Sunday, September 30, 2007

Bennett, Anna of the Five Towns,




[For more information on the the West Midlands and the Potteries: http://www.thepotteries.org/index.html]

When reading Anna of the Five Towns in the context of our class, we should grapple first with the question: what makes the book modern? It contains a myriad of themes and issues that engage with the constellation of theories and movements that we've previously read and discussed. Some specific points of interest in the text are:

- Psychology: Characters often act out of impulse or with a compulsion that they do not fully understand. Also, Anna herself, very early on, acknowledges the wish to know what others are thinking as well as the difficulty of doing so. How might this connect to our discussion of a society that is achieving an awareness of itself? Is this an awareness of being 'un-aware'?

- Industry and Mechanization: How is industrialization portrayed in the text? For example, refer to the second paragraph of Chapter 6. The narrator seems to describe an underlying beauty to the industrial landscape. How does this help the text engage with a movement like Futurism?

- Religious and Secular ideals: The world that the novel depicts is underpinned by Methodist religion yet surrounded by secular and capitalist pursuits. How do Ephraim Tellwright and the revivalist brought in by the community typify this interpenetration of religious and economic faith?

- Feminist theory: Though we haven't directly engaged with feminist theory, what are your thoughts concerning the treatment of female characters in the text? How do they relate to male figures of authority? Refer to the beginning of Chapter 9 for a specific example from Ephraim Tellwright's point of view.

- What can we see in the text that would be a commentary on capitalism and class structure? Specifically, is it helpful to read the relationship between the Tellwrights, Mynors, and Prices through a Marxist lens?

- In Victorian novels, the ending usually passes a final judgment on characters, where good characters are rewarded (often with marriage) and bad characters are punished. What is the novel's verdict? Is there a clear verdict?

8 comments:

Megan Putney said...

I like the question that you raise about industry and mechanization, I noticed this theme a lot throughout the book. There was a section in the first chapter that really stood out to me about this: "Because they seldom think, the townsmen take shame when indicted for having disfigured half a county in order to live. They have not understood that this disfigurement is merely an episode in the unending warfare of man and nature, and calls for no contrition" (Bennett 9). The statements by the narrator in the novel concerning industry do seem to go along with the statements that the futurists make when they talk about how they "sing the vibrating nocturnal fervor of factories and shipyards" (Marinetti 5). However, there is a noticeable difference in the novel of the feelings of the narrator toward industry and Anna's own feelings. While the narrator gives us a descriptive account of the beauties of industrialization, Anna feels differently: “Anna saw nothing there save the repulsive evidences of manufacture, had never seen anything else” (Bennett 40). It’s interesting how Bennett gives us such opposing viewpoints about this topic. I feel like the story points toward Anna’s feelings about industry more than the narrators, but I’m not sure.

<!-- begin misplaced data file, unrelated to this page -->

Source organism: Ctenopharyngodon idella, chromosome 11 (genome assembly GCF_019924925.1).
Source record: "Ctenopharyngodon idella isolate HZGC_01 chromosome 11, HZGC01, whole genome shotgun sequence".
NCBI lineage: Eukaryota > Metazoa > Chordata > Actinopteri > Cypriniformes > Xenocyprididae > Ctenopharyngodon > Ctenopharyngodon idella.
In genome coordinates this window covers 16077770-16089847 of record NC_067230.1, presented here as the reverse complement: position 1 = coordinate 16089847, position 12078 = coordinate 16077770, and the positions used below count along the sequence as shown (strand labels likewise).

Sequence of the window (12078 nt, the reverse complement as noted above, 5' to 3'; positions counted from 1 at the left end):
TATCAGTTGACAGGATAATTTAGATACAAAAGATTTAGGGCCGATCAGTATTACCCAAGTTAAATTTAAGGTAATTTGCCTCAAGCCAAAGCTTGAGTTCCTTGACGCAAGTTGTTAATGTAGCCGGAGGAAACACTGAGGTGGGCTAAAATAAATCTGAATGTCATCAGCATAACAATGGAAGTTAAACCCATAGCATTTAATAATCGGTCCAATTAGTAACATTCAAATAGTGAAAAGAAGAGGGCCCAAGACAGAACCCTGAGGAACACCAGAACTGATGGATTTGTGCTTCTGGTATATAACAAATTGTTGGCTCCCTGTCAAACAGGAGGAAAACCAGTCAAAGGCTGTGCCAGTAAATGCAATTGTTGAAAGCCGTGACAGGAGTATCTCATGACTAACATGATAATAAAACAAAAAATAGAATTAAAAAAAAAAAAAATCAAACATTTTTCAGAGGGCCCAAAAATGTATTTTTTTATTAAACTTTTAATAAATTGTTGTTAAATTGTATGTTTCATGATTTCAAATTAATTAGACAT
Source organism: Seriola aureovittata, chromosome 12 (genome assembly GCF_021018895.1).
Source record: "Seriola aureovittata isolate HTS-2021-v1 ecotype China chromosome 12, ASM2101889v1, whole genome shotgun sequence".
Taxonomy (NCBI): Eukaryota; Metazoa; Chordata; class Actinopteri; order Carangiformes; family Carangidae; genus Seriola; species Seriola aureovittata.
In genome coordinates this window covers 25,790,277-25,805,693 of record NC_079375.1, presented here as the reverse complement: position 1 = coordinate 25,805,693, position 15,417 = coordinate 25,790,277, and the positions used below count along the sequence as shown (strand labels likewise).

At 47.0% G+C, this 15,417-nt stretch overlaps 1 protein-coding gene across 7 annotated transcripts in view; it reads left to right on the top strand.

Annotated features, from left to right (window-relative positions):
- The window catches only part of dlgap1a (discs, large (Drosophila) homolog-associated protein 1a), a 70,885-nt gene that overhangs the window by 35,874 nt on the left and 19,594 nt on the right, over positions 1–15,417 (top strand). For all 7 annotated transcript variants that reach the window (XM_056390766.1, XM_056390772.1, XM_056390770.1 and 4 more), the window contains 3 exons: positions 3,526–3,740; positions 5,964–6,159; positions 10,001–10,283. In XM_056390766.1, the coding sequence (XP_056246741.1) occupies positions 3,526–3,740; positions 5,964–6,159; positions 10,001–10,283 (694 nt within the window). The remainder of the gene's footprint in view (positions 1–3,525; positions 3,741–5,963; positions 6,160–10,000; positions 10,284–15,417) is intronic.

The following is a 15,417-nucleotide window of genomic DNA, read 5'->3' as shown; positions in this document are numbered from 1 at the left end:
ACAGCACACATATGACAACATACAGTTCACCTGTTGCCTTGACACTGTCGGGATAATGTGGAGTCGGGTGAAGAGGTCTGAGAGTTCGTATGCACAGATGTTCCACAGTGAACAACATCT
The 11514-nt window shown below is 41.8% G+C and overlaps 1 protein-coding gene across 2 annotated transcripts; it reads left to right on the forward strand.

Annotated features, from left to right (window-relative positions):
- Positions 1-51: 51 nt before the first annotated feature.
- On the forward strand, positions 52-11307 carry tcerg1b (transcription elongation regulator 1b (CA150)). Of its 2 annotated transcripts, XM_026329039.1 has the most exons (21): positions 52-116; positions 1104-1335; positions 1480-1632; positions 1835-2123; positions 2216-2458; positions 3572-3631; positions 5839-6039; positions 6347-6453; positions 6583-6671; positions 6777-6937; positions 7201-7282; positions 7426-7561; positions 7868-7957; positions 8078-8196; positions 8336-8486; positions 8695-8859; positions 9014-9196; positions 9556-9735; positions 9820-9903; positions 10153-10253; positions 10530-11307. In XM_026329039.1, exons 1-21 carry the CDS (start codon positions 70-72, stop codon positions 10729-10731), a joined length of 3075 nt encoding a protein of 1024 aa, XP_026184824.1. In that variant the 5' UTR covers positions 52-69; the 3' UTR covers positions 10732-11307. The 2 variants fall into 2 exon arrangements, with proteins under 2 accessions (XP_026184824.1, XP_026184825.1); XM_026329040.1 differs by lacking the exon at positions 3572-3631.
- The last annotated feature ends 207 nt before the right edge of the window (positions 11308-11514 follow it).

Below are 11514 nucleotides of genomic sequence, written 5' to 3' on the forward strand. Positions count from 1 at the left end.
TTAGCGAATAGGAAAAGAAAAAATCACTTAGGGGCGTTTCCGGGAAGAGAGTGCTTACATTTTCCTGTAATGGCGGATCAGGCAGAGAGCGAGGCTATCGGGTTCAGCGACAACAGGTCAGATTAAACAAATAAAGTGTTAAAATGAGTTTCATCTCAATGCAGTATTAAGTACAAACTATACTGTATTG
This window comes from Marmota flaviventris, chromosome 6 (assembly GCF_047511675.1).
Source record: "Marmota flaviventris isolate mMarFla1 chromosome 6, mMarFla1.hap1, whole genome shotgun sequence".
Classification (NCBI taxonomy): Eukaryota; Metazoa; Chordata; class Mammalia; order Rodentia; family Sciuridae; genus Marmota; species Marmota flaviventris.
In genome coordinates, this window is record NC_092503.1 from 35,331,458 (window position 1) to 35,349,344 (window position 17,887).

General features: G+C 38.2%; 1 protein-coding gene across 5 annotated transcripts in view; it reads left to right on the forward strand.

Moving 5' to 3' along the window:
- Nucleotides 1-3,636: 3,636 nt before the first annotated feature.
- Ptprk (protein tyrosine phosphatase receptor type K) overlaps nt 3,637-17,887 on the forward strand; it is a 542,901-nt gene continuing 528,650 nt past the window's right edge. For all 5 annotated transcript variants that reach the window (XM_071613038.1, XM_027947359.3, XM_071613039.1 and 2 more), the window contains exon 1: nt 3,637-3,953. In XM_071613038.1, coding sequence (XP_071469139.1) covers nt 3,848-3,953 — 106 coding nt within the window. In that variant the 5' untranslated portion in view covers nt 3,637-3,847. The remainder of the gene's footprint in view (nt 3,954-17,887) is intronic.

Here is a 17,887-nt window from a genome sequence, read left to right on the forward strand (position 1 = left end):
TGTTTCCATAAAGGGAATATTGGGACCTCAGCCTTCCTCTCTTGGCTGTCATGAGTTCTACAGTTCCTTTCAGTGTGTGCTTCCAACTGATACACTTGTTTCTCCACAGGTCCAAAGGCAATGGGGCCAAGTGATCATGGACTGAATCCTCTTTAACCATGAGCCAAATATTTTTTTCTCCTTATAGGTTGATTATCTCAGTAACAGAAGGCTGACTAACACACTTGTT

Ryan Tilley said...

I would like to comment on the industry and mechanization point you raised. I think Bennett constantly works to portray what he might call the "romantic" face of industry. Not only does the passage in Chapter 6 support this, but from the outset Bennett's writing tries to explore the subtle romance of the modern. On page 9, Bennet describes the five towns as "nothing more seemingly remote from romance." "Yet be it said that romance is even here," he continues, "the romance which, for those who have the eye to percieve it, ever dwells amid the seats of the industrial manufacture, softening the coarseness...." Bennett then turns these filthy, greasy images of the modern into small wonders, into fascinating intricacies of a modern world. I think this is one of the more important aspects of Bennett's novel, as it is something he seeks constantly to do throughout the text.

Jennifer Zupicich said...

I think that the comment that "Anna herself, very early on, acknowledges the wish to know what others are thinking as well as the difficulty of doing so" is a very interesting and true thought. It is true; throughout the book, especially in the beginning, is always wondering what others are thinking of her, about her, about her family, etc. Indeed, this does contribute to "a society that is achieving an awareness of itself". Anna is trying to get her bearings in the town she is in; in her surroundings. She is becoming more and more aware of the people around her, which is shown when she goes to church, and meetings, and other social gatherings. She becomes more and more concerned with societal matters, becoming more aware of not only herself and her place in the world and society, but of society itself and its place in the world.